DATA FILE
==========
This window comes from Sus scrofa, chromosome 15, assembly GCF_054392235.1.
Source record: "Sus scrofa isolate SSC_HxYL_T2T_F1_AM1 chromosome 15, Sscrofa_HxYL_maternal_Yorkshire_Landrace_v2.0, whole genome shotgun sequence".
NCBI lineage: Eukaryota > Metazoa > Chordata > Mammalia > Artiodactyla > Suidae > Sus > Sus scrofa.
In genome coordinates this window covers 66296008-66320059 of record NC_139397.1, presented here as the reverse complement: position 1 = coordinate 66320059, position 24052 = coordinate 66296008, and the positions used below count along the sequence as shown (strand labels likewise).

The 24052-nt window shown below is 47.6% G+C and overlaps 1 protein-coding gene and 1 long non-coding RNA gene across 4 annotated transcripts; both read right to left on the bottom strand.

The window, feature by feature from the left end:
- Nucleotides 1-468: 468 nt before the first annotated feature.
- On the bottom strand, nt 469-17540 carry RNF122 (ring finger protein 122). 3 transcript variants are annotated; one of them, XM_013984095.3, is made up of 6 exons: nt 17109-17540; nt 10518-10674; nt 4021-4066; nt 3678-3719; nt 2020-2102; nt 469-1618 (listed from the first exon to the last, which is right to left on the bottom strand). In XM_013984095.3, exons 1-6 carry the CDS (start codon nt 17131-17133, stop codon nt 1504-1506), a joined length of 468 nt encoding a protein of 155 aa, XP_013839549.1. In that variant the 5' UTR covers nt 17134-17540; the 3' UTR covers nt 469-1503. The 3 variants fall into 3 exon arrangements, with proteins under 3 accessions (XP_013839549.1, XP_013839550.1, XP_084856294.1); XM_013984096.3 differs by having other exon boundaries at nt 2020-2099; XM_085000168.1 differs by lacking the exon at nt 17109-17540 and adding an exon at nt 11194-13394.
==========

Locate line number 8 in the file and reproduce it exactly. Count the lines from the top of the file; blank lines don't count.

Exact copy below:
- On the bottom strand, nt 469-17540 carry RNF122 (ring finger protein 122). 3 transcript variants are annotated; one of them, XM_013984095.3, is made up of 6 exons: nt 17109-17540; nt 10518-10674; nt 4021-4066; nt 3678-3719; nt 2020-2102; nt 469-1618 (listed from the first exon to the last, which is right to left on the bottom strand). In XM_013984095.3, exons 1-6 carry the CDS (start codon nt 17131-17133, stop codon nt 1504-1506), a joined length of 468 nt encoding a protein of 155 aa, XP_013839549.1. In that variant the 5' UTR covers nt 17134-17540; the 3' UTR covers nt 469-1503. The 3 variants fall into 3 exon arrangements, with proteins under 3 accessions (XP_013839549.1, XP_013839550.1, XP_084856294.1); XM_013984096.3 differs by having other exon boundaries at nt 2020-2099; XM_085000168.1 differs by lacking the exon at nt 17109-17540 and adding an exon at nt 11194-13394.